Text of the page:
Written outcome of disciplinary hearing (be it, no further action, first written warning, final warning or dismissal), give right to appeal


10. Appeal Process

You would then progress through the Appeal process if the employee has applied in writing, within 5 days of receiving the outcome letter or within the guidelines of your internal policy, and on the basis of the only 4 grounds to appeal


The Law


So what does employment law say, what are the potential claims which could be brought against you if you wrongly accuse an employee of malingering?


Unfair Dismissal – Is considered when an employer dismisses an employee, but it does not comply with one of the 5 reasons for fair dismissal (Conduct / Misconduct, Capability / Performance, Redundancy, Statutory illegality, Some Other Substantial Reason (SOSR). Or the reason was fair, but the employer did not follow the right procedure. Also Note: that an employee can only claim for unfair dismissal if they have had 2 years’ of continuous service.


Constructive dismissal is when an employee resigns against their will or are forced to leave their job because of the employers conduct. Usually there is a breach in the implied confidence and trust in the employment relationship e.g. the employer has not fulfilled their duty of care. Randomly lets say for instance, the employer did a bad job at keeping the investigation on a need to know basis, at the end of the investigation, it found no reason to progress, and the allegations were not supported by evidence. However, the rumours about the malingering are still being talked about, the employee raises a grievance, but no action is taken, and as the hostile environment continues the employee feels that they have no other choice but to resign and claim constructive dismissal.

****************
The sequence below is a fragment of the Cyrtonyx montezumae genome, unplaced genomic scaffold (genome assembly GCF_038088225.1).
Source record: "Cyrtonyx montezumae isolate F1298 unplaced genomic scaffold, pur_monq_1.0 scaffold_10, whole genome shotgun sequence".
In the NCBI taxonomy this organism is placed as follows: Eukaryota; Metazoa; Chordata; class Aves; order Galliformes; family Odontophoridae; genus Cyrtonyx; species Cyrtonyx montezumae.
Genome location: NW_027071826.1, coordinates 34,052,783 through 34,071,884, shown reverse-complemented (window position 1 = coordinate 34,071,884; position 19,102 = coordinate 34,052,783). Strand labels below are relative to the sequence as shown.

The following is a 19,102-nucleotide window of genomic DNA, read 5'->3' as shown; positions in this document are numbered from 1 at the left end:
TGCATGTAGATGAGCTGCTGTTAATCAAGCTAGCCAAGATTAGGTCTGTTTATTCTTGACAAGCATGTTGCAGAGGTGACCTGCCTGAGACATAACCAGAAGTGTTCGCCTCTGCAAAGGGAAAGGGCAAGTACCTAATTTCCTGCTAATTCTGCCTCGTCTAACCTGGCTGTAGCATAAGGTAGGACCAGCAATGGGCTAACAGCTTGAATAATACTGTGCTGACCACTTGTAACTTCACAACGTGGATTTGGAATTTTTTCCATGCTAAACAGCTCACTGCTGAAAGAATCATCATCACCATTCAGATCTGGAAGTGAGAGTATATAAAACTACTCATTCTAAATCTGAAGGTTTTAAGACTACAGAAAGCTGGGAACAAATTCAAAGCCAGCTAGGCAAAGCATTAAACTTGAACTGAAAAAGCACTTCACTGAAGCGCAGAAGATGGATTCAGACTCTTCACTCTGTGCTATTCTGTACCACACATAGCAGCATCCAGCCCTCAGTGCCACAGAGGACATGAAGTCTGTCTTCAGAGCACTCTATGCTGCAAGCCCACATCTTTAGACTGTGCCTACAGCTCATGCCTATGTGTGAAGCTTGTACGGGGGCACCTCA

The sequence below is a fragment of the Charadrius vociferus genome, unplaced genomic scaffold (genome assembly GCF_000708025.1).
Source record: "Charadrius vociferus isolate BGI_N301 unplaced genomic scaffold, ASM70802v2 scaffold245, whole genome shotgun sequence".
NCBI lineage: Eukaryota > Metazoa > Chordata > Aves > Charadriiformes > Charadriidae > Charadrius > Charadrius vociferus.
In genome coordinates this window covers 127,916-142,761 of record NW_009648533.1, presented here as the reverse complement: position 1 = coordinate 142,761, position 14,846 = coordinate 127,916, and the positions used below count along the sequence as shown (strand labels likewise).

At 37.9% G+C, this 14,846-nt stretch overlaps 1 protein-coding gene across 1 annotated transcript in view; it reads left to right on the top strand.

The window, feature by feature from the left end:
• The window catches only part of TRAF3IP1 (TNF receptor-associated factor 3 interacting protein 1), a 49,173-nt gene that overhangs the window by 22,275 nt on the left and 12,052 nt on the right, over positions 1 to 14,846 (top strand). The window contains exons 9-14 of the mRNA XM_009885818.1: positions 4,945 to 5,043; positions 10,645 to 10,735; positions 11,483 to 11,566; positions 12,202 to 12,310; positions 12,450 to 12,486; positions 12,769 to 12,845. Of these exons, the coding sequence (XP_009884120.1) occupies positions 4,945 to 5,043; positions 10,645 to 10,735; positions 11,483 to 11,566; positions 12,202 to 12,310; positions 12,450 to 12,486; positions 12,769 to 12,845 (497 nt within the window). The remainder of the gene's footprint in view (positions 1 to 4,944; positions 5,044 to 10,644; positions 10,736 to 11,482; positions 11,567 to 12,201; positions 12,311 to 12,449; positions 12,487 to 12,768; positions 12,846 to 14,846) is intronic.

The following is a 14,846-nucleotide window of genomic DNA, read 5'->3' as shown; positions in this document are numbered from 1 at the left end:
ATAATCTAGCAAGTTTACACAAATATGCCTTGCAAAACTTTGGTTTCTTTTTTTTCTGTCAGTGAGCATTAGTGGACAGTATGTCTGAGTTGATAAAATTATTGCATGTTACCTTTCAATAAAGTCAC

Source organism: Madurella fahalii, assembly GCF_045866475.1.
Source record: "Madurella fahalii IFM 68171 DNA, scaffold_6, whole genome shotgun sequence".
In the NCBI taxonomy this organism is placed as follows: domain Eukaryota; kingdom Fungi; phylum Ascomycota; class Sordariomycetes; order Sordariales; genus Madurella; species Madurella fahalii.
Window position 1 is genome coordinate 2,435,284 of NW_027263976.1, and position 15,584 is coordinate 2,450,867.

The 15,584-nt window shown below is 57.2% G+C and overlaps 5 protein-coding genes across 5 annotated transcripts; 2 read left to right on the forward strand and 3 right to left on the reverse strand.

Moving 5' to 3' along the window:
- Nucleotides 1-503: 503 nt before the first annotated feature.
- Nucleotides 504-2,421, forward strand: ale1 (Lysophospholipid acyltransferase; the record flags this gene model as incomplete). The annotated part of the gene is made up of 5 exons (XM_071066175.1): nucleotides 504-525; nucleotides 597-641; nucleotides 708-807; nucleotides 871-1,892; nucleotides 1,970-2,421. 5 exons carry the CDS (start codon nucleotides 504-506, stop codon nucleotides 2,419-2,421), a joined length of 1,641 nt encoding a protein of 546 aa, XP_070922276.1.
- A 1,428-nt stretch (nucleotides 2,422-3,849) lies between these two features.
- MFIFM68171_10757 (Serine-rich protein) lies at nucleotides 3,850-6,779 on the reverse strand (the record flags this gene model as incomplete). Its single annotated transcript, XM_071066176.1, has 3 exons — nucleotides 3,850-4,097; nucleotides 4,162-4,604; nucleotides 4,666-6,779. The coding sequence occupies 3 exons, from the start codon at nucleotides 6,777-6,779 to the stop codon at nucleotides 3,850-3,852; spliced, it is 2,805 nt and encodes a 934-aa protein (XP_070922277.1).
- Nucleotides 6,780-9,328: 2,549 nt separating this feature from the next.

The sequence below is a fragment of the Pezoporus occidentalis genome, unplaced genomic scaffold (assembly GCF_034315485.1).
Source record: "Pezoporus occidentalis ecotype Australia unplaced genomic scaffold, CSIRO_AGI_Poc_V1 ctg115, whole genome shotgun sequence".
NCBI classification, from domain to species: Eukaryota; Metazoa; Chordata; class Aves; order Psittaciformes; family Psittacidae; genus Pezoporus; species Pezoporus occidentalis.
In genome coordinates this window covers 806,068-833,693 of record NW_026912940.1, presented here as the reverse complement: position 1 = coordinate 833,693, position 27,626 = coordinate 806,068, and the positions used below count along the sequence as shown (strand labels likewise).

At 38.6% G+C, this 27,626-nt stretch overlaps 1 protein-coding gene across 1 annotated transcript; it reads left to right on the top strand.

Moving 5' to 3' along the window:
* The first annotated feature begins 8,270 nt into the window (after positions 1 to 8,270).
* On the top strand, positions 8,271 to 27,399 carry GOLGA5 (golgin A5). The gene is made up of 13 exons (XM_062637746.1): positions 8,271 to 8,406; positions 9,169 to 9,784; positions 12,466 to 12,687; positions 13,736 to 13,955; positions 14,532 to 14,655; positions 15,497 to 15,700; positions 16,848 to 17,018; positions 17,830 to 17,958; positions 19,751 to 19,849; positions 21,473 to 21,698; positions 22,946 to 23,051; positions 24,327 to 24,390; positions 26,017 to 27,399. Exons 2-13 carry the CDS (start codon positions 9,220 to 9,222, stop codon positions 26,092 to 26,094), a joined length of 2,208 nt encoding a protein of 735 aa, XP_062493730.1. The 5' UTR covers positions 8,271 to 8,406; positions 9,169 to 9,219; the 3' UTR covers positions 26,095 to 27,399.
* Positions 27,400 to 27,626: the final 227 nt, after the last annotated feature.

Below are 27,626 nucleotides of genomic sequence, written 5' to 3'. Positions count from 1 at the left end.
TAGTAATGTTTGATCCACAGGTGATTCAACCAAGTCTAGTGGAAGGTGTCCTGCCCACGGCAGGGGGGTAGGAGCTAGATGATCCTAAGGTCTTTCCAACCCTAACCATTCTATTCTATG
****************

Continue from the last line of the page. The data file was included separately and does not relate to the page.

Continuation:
Disability Discrimination – is encompassed by the Equality Act 2010, however the really relevant sections are Direct Discrimination in Section 13 , Indirect Discrimination in Section 19 , and Discrimination arising as a consequence of a persons disability Section 15.


Legal Cases & Risk


Explore the following case of an employee who was awarded £92,214 for injury to feelings, arising from disability discrimination, psychiatric injury caused by discrimination, and loss of earnings, as well as a further £4,275 for unfair dismissal totalling £96,489.


Flemming v East of England Ambulance Services NHS Trust (2015 to 2019)


Of course the risks can be litigation and financial. However, no matter how serious the allegation is, we must protect and follow the right procedures. Also, although after dismissal the duty of care ceases to be a requirement, the state of someone’s mental ill health on an ethical level should still be considered a priority.


Remember to Always

  • Act with compassion

  • Improve understanding of mental ill health

  • Follow fair procedures

  • Have awareness of legal risk or seek advice

  • Make reasonable adjustments

  • Provide support

  • Be reasonable throughout handling


Balancing Commerciality and Wellbeing


Being aware of malingering is crucial from a commercial perspective, it can be costly to the organisation and impact other employees and resources. However, identifying mental health malingering is difficult, and the risk of misidentifying can be much higher. So it is important to train ourselves, improve our knowledge, but also gain professional advice where necessary. Our philosophy at PSYCHR is to balance commercial awareness and employee wellbeing to achieve organisational success.


Contact Us

To find out more or for support contact us at hello@psychr.co.uk or on +44 (0)208 350 9591.